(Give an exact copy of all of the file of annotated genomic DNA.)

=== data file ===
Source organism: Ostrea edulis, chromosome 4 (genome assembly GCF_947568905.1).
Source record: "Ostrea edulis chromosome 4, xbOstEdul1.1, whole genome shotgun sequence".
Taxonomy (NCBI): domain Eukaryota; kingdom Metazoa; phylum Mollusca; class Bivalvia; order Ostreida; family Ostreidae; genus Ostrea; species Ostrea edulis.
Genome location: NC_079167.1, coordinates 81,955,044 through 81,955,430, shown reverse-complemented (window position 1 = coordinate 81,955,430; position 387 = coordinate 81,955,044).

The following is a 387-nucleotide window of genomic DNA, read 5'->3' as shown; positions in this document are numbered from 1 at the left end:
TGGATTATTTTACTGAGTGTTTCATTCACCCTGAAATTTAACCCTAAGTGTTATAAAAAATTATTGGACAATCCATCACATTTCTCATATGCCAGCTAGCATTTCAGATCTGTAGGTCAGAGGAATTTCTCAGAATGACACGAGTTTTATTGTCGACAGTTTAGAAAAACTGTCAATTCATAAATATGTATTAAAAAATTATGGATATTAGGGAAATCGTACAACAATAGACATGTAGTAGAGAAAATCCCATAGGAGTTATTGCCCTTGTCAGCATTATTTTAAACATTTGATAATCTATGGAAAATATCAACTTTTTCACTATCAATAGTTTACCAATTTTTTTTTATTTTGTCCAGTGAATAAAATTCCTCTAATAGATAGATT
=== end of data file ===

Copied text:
Source organism: Ostrea edulis, chromosome 4 (genome assembly GCF_947568905.1).
Source record: "Ostrea edulis chromosome 4, xbOstEdul1.1, whole genome shotgun sequence".
Taxonomy (NCBI): domain Eukaryota; kingdom Metazoa; phylum Mollusca; class Bivalvia; order Ostreida; family Ostreidae; genus Ostrea; species Ostrea edulis.
Genome location: NC_079167.1, coordinates 81,955,044 through 81,955,430, shown reverse-complemented (window position 1 = coordinate 81,955,430; position 387 = coordinate 81,955,044).

The following is a 387-nucleotide window of genomic DNA, read 5'->3' as shown; positions in this document are numbered from 1 at the left end:
TGGATTATTTTACTGAGTGTTTCATTCACCCTGAAATTTAACCCTAAGTGTTATAAAAAATTATTGGACAATCCATCACATTTCTCATATGCCAGCTAGCATTTCAGATCTGTAGGTCAGAGGAATTTCTCAGAATGACACGAGTTTTATTGTCGACAGTTTAGAAAAACTGTCAATTCATAAATATGTATTAAAAAATTATGGATATTAGGGAAATCGTACAACAATAGACATGTAGTAGAGAAAATCCCATAGGAGTTATTGCCCTTGTCAGCATTATTTTAAACATTTGATAATCTATGGAAAATATCAACTTTTTCACTATCAATAGTTTACCAATTTTTTTTTATTTTGTCCAGTGAATAAAATTCCTCTAATAGATAGATT